• If the type satisfies the C++ container requirements and has a user-provided destructor.

  • If the type provides a unary * and has a user-provided destructor.

  • If the type derives from an owner type.

How Does the Lifetime Profile Track Lifetime?

Lifetime analysis tracks what a pointer points to at any time. There are several cases, outlined below.

  • The pointer is constructed from an owner. For example:

auto mySpan = std::span(Container&);
  • The pointer is returned from an owner. For example:

const char* = myString.c_str();
  • The pointer is constructed from another pointer. For example:

auto string = string_view(const char*);

For each local variable, the analysis tracks the set of things that it points to. For example, when a pointer is initialized like what’s shown below, the “points-to” set contains a single element, {nullptr}:

int* pointer = nullptr;

Later in the code, if we modify pointer so that it points to another thing (as shown below), the compiler tracks that change and the “points-to” set of pointer is now {value}:

int value = 0;
pointer = &value;

When value goes out of scope and it’s destroyed, all the “points-to” sets that contain value are replaced with invalid. Thus, the “points-to” set of pointer will be {invalid}. This means that whenever pointer is dereferenced, the compiler will emit a diagnostic because it contains invalid in its “points-to” set; that is, the pointer has dangled.

In practice, the implemented diagnostics will cover situations like:

  • Initializing a pointer from a temporary owner.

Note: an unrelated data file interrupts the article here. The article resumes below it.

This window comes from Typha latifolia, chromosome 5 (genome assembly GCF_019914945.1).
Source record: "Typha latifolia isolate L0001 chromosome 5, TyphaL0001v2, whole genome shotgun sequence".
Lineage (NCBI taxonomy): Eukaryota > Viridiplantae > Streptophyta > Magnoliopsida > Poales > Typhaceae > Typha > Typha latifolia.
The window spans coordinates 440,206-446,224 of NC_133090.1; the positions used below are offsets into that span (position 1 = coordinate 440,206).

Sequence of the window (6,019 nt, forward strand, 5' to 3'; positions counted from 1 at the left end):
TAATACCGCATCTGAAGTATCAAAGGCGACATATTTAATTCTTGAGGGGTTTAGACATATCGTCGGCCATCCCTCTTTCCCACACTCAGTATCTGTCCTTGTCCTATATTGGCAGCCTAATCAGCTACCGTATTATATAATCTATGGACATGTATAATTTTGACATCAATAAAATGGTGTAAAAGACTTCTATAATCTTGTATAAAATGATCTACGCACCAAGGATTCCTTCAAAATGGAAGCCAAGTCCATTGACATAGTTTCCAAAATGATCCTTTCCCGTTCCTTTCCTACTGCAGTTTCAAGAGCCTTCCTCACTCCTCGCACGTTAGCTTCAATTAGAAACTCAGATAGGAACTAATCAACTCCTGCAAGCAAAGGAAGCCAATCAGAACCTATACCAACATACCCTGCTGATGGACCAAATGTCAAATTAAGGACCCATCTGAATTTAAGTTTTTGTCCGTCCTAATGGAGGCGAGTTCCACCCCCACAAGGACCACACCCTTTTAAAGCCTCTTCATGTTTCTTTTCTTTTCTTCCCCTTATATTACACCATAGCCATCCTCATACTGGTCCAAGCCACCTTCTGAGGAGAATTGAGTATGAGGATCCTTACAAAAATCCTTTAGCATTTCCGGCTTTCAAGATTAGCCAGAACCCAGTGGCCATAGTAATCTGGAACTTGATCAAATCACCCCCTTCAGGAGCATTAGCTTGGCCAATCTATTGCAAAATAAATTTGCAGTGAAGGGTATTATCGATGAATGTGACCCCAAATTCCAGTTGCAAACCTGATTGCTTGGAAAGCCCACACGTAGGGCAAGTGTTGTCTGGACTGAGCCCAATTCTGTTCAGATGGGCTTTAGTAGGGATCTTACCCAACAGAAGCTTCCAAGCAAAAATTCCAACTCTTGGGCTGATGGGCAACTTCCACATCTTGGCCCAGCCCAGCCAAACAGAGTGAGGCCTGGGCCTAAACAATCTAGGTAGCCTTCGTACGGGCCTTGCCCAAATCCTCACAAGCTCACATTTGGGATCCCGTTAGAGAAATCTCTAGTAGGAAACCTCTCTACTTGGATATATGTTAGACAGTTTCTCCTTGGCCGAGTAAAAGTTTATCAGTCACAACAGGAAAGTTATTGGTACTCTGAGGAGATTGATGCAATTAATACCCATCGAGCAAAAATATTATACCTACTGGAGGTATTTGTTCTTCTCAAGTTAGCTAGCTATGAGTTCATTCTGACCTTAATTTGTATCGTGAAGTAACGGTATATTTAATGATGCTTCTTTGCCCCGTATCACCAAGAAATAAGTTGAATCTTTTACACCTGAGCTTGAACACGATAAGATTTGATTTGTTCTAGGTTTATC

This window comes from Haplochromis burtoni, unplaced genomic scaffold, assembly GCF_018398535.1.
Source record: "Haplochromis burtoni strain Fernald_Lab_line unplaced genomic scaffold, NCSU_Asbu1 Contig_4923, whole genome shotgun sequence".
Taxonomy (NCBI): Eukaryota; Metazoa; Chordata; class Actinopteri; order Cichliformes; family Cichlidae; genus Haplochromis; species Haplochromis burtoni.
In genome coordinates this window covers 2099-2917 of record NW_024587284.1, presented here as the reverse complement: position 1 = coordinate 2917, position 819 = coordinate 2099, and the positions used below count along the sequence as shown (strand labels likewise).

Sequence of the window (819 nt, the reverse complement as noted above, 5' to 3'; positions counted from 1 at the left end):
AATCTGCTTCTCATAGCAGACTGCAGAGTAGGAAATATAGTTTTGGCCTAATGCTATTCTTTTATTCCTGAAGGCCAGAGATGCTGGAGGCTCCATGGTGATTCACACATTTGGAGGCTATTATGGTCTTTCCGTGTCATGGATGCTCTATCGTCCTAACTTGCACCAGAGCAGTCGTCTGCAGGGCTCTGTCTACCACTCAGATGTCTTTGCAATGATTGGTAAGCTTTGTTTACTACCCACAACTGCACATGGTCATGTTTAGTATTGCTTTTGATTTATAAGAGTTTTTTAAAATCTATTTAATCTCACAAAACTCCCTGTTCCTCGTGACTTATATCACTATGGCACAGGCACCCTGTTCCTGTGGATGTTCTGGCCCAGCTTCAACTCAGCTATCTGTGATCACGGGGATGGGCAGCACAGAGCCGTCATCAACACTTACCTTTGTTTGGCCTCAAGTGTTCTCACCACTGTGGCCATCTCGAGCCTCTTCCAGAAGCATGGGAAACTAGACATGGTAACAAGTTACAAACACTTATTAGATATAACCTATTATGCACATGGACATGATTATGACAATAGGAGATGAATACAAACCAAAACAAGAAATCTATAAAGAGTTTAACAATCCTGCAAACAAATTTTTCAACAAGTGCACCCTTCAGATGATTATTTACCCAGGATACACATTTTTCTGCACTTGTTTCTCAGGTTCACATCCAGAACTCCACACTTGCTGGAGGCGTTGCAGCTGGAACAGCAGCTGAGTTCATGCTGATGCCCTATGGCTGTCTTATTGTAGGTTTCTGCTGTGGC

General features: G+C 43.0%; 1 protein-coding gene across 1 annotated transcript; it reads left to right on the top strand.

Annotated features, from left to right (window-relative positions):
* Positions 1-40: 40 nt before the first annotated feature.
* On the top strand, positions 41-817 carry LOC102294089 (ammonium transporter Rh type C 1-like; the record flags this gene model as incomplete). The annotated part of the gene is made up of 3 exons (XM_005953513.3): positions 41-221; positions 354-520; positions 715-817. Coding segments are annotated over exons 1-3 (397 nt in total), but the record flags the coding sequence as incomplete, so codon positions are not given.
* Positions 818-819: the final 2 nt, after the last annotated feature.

• Returning a pointer to a local or temporary owner.

Current Implementations: Clang and Visual Studio


The implementation of lifetime analysis in Clang is experimental as of the beginning of 2020. There’s a fork of the LLVM repository where Gábor Horváth and Matthias Gehre are developing this feature. As mentioned on the GitHub project page, you can test the feature either in Compiler Explorer or by compiling this version of Clang locally:

mkdir build
cd build

If you have an existing codebase that you want to test, you can use this Python script, which gets every project source file and its compilation commands and compiles them using Clang with lifetime analysis. This project is still unstable, so to help with improvements, the script will prepare a test case that can be reported to the project owners if the compiler crashes.

Visual Studio

Support for Lifetime Profile checks started with Visual Studio 2019.


The Lifetime Profile is an interesting set of guidelines and compiler implementations that will help C++ developers create safer and more stable code. Here at PSPDFKit, we will continue to monitor how this feature is evolving, and we will start using it in production as soon as we deem it stable enough, because catching object lifetime problems early means that our customers will enjoy safer and more stable software.

Share Post
Free 60-Day Trial Try PSPDFKit in your app today.
Free Trial

Related Articles

Explore more

My Experience with Web Development from a Systems Programming Perspective

BLOG  |  Web • C++ • WebAssembly

Render Performance Improvements in PSPDFKit for Web

DEVELOPMENT  |  C++ • Office • Tips

Testing Subjective Office Conversion Results